by Guest Blogger H. Flint Ranney
Whatever has become of good public speaking?
Do schools even bother to teach it any more?
Watch a White House press briefing, visitors speaking at a Board of
Selectmen meeting, or some other event where speech is extemporaneous. Look
at the TV news panels where talking heads are analyzing the latest events.
Observe how some speakers, without a written text or a Teleprompter in front
of them, have difficulty avoiding what might be called thought-spacers, also
known as discourse particles: “um” and “uh.” In jolly olde England, these
sound like “em” or “erm.” Too often we also add meaningless utterances such
as “you know,” “I mean,” and “like.”
Maddeningly, some speakers will respond to a question by starting right out
by saying “I mean,” or “You know” before saying anything else. Then the next
minute or two will be filled with so many “you knows” that it’s hard to
count them. Try it. It’s not always a spaced out “you know,” but often a
barely noticeable “ya know” prefacing and attached to, another word.
The thing is, until something has actually been said, or an opinion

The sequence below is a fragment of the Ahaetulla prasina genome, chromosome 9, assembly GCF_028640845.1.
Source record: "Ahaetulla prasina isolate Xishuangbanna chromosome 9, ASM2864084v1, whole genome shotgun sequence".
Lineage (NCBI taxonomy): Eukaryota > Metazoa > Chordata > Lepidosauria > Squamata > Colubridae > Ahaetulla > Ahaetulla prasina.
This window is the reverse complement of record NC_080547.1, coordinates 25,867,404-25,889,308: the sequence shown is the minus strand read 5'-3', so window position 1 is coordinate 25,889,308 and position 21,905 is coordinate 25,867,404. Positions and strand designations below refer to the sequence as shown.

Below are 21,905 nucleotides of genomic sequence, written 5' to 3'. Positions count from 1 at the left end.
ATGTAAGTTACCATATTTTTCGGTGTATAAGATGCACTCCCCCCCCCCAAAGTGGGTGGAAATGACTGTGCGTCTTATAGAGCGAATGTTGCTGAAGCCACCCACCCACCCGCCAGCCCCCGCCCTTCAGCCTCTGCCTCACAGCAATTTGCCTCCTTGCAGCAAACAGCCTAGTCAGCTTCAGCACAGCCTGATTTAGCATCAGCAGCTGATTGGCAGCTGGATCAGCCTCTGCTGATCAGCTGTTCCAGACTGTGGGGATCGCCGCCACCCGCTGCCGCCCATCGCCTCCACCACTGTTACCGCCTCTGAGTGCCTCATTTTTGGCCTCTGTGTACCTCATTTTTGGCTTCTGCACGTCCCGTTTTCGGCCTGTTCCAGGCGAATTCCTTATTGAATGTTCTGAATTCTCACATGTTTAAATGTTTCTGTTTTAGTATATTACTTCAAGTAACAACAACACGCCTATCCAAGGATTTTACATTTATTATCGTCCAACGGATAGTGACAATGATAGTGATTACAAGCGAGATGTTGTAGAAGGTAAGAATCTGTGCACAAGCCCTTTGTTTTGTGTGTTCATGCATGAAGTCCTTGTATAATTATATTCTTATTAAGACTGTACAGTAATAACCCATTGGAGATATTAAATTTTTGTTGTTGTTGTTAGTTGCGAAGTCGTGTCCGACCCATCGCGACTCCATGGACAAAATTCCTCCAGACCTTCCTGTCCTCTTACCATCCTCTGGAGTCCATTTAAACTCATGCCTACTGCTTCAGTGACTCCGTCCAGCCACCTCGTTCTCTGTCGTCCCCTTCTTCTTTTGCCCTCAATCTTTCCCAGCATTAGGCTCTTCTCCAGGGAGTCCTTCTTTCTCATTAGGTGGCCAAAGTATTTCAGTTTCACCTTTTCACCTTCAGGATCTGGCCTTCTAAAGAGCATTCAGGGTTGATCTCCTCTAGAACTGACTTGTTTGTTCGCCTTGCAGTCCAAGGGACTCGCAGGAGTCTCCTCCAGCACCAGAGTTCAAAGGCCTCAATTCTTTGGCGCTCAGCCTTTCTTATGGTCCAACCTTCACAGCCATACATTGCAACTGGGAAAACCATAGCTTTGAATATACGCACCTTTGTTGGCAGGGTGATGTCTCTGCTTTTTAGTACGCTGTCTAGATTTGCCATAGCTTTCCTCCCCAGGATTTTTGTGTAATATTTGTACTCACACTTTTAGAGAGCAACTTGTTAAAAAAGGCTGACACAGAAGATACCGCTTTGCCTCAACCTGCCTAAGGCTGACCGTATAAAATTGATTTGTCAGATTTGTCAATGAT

presented, we DON’T know. Throwing your shoe at the TV will not reduce your
frustration level if you are even paying attention to the twaddle. Count the
number of “uhs” and “ums” in a one-minute period, even in a single sentence,
and you’ll be surprised. These have probably become the most popular
“non-lexical vocals” in the English language, cluttering some 20 percent or
more of our unrehearsed speech, public or otherwise.
How has this happened to us? Maybe it is because we are all so busy and our
brains so disordered with an overload of miscellaneous information that we
can’t just utter words in a continuous intelligible flow. We have to pause
and think of what to say next, and embarrassed by “dead air,” as they say in
broadcasting, we add fillers to keep listeners from interrupting us. Or
maybe we have just lost our train of thought for a few seconds.
Schools seem to be too occupied with programs on diversity and preventing
student loss of self esteem (no grades given out because it’s unfair for
someone to get an A unless everyone gets an A), that teachers probably
cannot find time to encourage kids to speak in cohesive sentences.
Ah, yes, and there are some people who can talk, and talk, and talk, even
entire paragraphs, without a single speech disfluency. One might observe
that these luminaries tend to be older, wiser, and may have a natural public
But ever an optimist, I’m like hoping that public speaking will improve
over, um, time, if, I mean, you know, uh, the public learns, ya know how.